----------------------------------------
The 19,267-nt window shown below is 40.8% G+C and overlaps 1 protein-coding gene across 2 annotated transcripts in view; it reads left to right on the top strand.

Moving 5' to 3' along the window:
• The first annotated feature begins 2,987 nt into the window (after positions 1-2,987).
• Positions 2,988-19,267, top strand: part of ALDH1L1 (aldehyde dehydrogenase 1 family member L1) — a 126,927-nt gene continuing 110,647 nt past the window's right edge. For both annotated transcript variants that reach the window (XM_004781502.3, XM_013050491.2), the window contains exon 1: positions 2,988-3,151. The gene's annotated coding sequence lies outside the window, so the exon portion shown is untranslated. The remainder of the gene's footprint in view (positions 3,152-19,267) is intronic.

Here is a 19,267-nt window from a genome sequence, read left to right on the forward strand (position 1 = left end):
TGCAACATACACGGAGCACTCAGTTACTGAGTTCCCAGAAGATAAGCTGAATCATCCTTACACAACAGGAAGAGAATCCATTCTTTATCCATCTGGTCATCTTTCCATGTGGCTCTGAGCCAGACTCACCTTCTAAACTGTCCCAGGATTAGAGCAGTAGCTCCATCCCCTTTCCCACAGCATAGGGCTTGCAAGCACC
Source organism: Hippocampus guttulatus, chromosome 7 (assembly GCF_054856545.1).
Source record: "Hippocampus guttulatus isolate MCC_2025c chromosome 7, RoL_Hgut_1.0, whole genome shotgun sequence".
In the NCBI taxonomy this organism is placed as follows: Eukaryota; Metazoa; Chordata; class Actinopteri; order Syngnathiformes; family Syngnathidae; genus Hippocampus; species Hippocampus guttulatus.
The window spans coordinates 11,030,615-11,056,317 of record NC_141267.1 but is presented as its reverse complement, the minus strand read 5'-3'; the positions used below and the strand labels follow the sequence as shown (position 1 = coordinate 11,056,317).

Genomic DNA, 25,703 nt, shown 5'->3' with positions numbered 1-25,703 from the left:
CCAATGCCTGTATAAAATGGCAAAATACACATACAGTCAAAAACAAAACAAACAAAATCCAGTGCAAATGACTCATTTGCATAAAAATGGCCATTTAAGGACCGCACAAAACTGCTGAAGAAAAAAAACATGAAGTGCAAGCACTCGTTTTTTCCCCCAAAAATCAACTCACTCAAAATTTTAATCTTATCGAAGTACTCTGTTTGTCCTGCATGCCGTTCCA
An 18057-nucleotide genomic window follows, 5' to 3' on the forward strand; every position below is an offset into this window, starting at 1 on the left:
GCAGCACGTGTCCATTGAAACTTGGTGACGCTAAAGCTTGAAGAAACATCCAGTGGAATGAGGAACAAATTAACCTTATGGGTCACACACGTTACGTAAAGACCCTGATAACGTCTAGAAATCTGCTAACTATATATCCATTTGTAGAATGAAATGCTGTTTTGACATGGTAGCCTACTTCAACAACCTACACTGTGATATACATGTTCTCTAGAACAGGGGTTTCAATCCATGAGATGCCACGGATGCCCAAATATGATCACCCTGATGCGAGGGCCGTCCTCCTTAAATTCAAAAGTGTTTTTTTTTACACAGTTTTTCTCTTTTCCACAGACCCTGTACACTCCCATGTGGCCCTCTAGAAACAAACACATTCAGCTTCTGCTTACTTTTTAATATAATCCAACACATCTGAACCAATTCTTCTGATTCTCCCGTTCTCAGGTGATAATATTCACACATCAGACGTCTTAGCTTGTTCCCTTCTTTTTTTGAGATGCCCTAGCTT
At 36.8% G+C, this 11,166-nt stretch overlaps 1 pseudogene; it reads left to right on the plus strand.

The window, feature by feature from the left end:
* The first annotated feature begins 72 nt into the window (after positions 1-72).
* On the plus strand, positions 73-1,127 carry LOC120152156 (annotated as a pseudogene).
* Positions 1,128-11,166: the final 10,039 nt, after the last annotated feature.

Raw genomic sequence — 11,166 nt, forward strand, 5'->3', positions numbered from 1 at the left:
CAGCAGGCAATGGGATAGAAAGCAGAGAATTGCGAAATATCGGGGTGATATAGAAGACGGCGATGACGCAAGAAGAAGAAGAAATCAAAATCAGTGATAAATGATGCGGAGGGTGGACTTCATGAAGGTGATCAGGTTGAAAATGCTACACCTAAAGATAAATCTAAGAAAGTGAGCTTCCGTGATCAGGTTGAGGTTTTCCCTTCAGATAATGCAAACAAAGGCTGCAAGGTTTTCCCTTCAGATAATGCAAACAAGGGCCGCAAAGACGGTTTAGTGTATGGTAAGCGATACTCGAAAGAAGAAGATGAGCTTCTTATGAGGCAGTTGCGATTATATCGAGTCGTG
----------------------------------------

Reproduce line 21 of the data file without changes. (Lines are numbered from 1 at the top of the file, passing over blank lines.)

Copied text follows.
CAGCAGGCAATGGGATAGAAAGCAGAGAATTGCGAAATATCGGGGTGATATAGAAGACGGCGATGACGCAAGAAGAAGAAGAAATCAAAATCAGTGATAAATGATGCGGAGGGTGGACTTCATGAAGGTGATCAGGTTGAAAATGCTACACCTAAAGATAAATCTAAGAAAGTGAGCTTCCGTGATCAGGTTGAGGTTTTCCCTTCAGATAATGCAAACAAAGGCTGCAAGGTTTTCCCTTCAGATAATGCAAACAAGGGCCGCAAAGACGGTTTAGTGTATGGTAAGCGATACTCGAAAGAAGAAGATGAGCTTCTTATGAGGCAGTTGCGATTATATCGAGTCGTG